Jon Ossoff, the former congressional candidate who lost a nationally watched special election in Georgia in 2017, is launching a campaign for Senate on Tuesday, a person familiar with the Democrat’s decision said.
Ossoff, 32, became a political sensation during his run for Georgia’s 6th Congressional District in 2017, one in a series of special elections that attracted wide notice amid backlash against President Donald Trump before Democrats took the House majority in the midterm election.
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News of Ossoff’s Senate campaign launch was first reported by the Atlanta Journal Constitution. He had been widely expected to run, and he now joins a Democratic primary to take on first-term Republican Sen. David Perdue.
Ossoff, a former congressional aide who ran a documentary film company and was making his first bid for political office in 2017, raised nearly $30 million for what became the most expensive House race in history. But he lost the district in suburban Atlanta to Republican Karen Handel. Handel held the seat for a year and a half before she lost to Democratic Rep. Lucy McBath in last November’s general election.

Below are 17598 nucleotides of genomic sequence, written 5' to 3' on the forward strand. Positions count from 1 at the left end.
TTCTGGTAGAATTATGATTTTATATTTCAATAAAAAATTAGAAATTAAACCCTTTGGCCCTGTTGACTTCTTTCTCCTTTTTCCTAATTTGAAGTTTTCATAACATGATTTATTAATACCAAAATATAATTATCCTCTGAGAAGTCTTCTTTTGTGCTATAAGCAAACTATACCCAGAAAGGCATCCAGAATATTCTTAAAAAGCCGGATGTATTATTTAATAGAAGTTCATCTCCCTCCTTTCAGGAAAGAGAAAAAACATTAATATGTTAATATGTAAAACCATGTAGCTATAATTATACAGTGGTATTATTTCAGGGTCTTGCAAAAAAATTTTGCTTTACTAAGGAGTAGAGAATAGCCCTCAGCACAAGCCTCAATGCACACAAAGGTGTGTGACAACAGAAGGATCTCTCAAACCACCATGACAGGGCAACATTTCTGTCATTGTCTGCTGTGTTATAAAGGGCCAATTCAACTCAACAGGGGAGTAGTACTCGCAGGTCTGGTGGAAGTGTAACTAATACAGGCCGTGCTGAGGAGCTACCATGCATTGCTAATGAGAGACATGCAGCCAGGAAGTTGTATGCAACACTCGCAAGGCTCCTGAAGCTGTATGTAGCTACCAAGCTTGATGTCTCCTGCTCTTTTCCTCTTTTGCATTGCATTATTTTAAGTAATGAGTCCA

Georgia has not elected a Democrat to the Senate in two decades, but the party sees the changing state as a major opportunity in 2020 after several close statewide losses in 2018. Democrats need to net three seats to win back the Senate majority, if they also win the presidency, and they have the opportunity to go after two Republican seats in Georgia alone, after GOP Sen. Johnny Isakson announced his resignation and triggered a special election next November.
Ossoff told the Atlanta Journal Constitution he would build on his 2017 campaign as he runs for Senate.
“I narrowly lost that race, but we built something special and enduring,” Ossoff said. “And I’m still standing and ready to fight.”
The newspaper also reported that Rep. John Lewis, the civil rights icon and longtime Georgia congressman, was endorsing Ossoff’s campaign. Lewis said he was “ready to work tirelessly to elect him.”
The race to face Perdue, who is running for a second term, is already crowded. Former Columbus Mayor Teresa Tomlinson, Clarkston Mayor Ted Terry and Sarah Riggs Amico, who ran for lieutenant governor in 2018, are all running for the Democratic nomination.
Republican Gov. Brian Kemp will appoint a replacement for Isakson, and a number of Democrats are considering running in the special election for that Senate seat. But Ossoff opted to join the race against Perdue.
He will likely rely on the small-dollar donor network built during his House campaign, and he will begin with a head start over his primary opponents: Ossoff had $425,000 remaining in his House account as of June 30, according to his most recent Federal Election Commission disclosure. Tomlinson had $350,000 on hand through the same time period, and neither of the other two candidates have filed fundraising reports yet.